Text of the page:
30 Delicious Foods that Start with O

Greetings, fellow food enthusiasts! Are you ready to embark on a delightful journey through the alphabet of flavors, where the magic begins with the letter “O”? Today, we explore the world of Foods that Start with O, unraveling the stories behind 30 delicious culinary wonders that are sure to tantalize your taste buds.

30 foods that start with o

  1. Oat milk
  2. Oats – Coarse
  3. Oca
  4. Ocean Perch
  5. Octopus
  6. Okra
  7. Olive Oil
  8. Olives
  9. Onion –
  10. Orange Roughy
  11. orange-blood
  12. Oranges
  13. Oregano
  14. Oyster Sauce
  15. Oysters
  16. Oatmeal
  17. Omurice
  18. Ontbijtkoek
  19. Orange juice
  20. Ox-tongue pastry
  21. Oysters Rockefeller
  22. Orujo – Grape Juice spirit 
  23. Oreja (de cerdo) – pigs’ ears
  24. Olla – Stew
  25. Ostras – Oysters
  26. Obleas – Wafers
  27. Olivas – Olives
  28. Omelette – Omelet
  29. Orilla – Edge or crust of bread
  30. Orza – Terrine or crock

What are some foods that start with o?

Embark on a culinary journey with me as we explore the delightful world of foods that start with o in english.  Join me in this flavorful adventure where we celebrate the magic of Foods that Start with O turning every bite into a shared experience that goes beyond the plate. Your taste buds are in for a treat!

Oat milk

What is it?

Oat milk is a non-dairy milk alternative made by soaking, blending, and straining whole oat groats and water. It has a naturally creamy texture and a subtle, slightly sweet, oat flavor.


  • Calories: Unsweetened oat milk typically has around 30-40 calories per cup, while sweetened versions can have 70-100 or more.
  • Protein: Oat milk typically contains 2-4 grams of protein per cup, less than cow’s milk but more than some other plant milks.
  • Fat: Oat milk is naturally low in fat, with around 1-2 grams per cup.
  • Carbs: Oat milk contains 5-7 grams of carbs per cup, mostly in the form of dietary fiber and starches.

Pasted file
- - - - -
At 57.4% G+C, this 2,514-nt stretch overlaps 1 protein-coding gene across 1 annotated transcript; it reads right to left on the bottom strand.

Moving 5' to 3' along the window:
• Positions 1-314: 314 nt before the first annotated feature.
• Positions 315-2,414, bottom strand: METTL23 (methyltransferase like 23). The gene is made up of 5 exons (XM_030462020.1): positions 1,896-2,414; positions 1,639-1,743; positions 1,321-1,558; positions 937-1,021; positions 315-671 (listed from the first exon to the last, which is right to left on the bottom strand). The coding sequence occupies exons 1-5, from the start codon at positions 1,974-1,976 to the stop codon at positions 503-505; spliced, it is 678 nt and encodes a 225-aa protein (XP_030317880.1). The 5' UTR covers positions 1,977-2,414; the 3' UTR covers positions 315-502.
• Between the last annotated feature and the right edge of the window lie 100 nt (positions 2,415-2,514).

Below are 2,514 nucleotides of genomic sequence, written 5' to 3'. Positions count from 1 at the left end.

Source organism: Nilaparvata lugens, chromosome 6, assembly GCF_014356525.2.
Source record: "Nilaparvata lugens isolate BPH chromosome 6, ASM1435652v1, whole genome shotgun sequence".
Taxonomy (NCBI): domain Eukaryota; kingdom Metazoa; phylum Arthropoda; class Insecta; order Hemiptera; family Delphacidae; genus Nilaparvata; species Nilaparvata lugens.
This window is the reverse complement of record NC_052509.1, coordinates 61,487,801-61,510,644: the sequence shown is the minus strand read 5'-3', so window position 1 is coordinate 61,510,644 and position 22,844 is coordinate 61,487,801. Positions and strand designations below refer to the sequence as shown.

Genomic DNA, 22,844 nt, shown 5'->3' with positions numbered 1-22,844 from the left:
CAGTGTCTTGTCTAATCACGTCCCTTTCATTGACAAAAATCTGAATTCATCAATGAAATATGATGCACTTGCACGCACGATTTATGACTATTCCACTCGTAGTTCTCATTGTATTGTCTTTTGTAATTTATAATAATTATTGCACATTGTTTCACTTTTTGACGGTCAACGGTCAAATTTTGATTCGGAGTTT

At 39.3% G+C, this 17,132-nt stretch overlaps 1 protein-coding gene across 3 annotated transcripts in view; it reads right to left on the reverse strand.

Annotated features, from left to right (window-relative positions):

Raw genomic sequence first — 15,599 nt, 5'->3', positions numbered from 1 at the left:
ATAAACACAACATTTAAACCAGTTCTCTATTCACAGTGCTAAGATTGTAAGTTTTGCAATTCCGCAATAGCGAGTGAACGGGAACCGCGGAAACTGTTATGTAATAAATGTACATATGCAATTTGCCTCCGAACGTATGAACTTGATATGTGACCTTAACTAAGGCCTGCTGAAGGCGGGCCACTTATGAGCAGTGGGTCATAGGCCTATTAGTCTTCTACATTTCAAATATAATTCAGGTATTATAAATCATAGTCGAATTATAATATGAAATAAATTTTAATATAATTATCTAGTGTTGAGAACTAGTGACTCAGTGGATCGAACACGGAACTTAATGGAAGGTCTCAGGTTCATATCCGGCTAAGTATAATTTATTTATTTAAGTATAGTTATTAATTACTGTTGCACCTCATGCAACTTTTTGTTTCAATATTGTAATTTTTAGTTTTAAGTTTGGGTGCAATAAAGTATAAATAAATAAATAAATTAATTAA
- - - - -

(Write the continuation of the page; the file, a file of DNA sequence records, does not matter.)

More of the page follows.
• Vitamins and Minerals: Oat milk is fortified with vitamins and minerals, often including Vitamin A, Vitamin D, calcium, and riboflavin.


  • Lactose-free: Excellent for those with lactose intolerance or dairy allergies.
  • Plant-based: Suitable for vegan and vegetarian diets.
  • Creamy texture: Ideal for coffee, smoothies, and baking.
  • Fiber content: Contains more fiber than many other plant milks.
  • Sustainable: Requires less water and land to produce than some other plant milks.


  • Higher calorie and sugar content: Can be higher in calories and sugar than unsweetened varieties of almond or soy milk.
  • Lower in protein: Contains less protein than cow’s milk.
  • Cost: Can be more expensive than some other plant milks.
  • Potential allergens: While less common than dairy allergies, oat allergies do exist.

Making your own:

Oat milk is surprisingly easy to make at home with a blender and oat groats or rolled oats. You can control the sweetness and add flavorings like vanilla or cocoa powder.


Oat milk is a delicious and nutritious plant-based milk alternative with a creamy texture and mild flavor. It’s perfect for those who are lactose-intolerant, vegan, or looking for a sustainable milk option. Just be mindful of the sugar content and choose unsweetened varieties when possible.

Additional Resources:

Oats – Coarse

What are they?

Oats (Avena sativa) are a species of cereal grain known for their chewy texture, nutty flavor, and impressive nutritional profile. They’re grown for their edible seeds, typically enjoyed as oatmeal or incorporated into various food products.


  • Whole Grain: Oats are naturally a whole grain, offering the benefits of dietary fiber, vitamins, minerals, and antioxidants.
  • Fiber Powerhouse: A serving of oats packs 4-8 grams of fiber, aiding digestion, regulating blood sugar, and promoting satiety.
  • Protein Punch: Compared to other grains, oats are relatively high in protein, containing 5-7 grams per serving.
  • Vitamin and Mineral Riches: Oats are a good source of manganese, phosphorus, magnesium, iron, and B vitamins.
  • Beta-Glucans: Oats contain unique soluble fiber called beta-glucans, which contribute to heart health by lowering cholesterol levels.

Health Benefits: